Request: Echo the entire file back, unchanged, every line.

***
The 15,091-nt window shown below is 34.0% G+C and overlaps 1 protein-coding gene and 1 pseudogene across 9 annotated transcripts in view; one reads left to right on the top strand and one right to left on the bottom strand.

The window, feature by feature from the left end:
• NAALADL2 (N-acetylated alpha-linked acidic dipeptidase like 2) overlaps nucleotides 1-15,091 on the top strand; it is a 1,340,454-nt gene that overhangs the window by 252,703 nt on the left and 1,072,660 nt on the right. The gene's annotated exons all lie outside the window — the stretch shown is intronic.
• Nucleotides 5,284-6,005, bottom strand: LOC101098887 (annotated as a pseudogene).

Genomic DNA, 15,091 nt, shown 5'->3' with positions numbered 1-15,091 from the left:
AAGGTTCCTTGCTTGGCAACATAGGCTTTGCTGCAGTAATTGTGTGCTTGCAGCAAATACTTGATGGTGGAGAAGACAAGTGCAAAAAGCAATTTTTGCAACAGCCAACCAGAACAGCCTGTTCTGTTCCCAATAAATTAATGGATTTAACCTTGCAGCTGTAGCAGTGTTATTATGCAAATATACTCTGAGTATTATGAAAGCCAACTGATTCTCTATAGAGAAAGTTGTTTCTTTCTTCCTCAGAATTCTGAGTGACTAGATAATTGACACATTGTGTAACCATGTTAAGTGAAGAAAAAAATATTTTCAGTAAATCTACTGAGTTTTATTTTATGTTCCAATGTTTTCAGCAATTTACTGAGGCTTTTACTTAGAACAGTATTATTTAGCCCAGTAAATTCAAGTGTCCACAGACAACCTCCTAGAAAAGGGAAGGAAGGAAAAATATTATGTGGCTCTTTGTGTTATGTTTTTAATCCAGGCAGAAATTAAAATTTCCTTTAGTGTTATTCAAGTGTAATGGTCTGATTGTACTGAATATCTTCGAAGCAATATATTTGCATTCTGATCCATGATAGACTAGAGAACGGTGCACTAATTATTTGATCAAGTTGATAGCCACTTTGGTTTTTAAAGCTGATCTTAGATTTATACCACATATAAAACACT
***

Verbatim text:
The 15,091-nt window shown below is 34.0% G+C and overlaps 1 protein-coding gene and 1 pseudogene across 9 annotated transcripts in view; one reads left to right on the top strand and one right to left on the bottom strand.

The window, feature by feature from the left end:
• NAALADL2 (N-acetylated alpha-linked acidic dipeptidase like 2) overlaps nucleotides 1-15,091 on the top strand; it is a 1,340,454-nt gene that overhangs the window by 252,703 nt on the left and 1,072,660 nt on the right. The gene's annotated exons all lie outside the window — the stretch shown is intronic.
• Nucleotides 5,284-6,005, bottom strand: LOC101098887 (annotated as a pseudogene).

Genomic DNA, 15,091 nt, shown 5'->3' with positions numbered 1-15,091 from the left:
AAGGTTCCTTGCTTGGCAACATAGGCTTTGCTGCAGTAATTGTGTGCTTGCAGCAAATACTTGATGGTGGAGAAGACAAGTGCAAAAAGCAATTTTTGCAACAGCCAACCAGAACAGCCTGTTCTGTTCCCAATAAATTAATGGATTTAACCTTGCAGCTGTAGCAGTGTTATTATGCAAATATACTCTGAGTATTATGAAAGCCAACTGATTCTCTATAGAGAAAGTTGTTTCTTTCTTCCTCAGAATTCTGAGTGACTAGATAATTGACACATTGTGTAACCATGTTAAGTGAAGAAAAAAATATTTTCAGTAAATCTACTGAGTTTTATTTTATGTTCCAATGTTTTCAGCAATTTACTGAGGCTTTTACTTAGAACAGTATTATTTAGCCCAGTAAATTCAAGTGTCCACAGACAACCTCCTAGAAAAGGGAAGGAAGGAAAAATATTATGTGGCTCTTTGTGTTATGTTTTTAATCCAGGCAGAAATTAAAATTTCCTTTAGTGTTATTCAAGTGTAATGGTCTGATTGTACTGAATATCTTCGAAGCAATATATTTGCATTCTGATCCATGATAGACTAGAGAACGGTGCACTAATTATTTGATCAAGTTGATAGCCACTTTGGTTTTTAAAGCTGATCTTAGATTTATACCACATATAAAACACT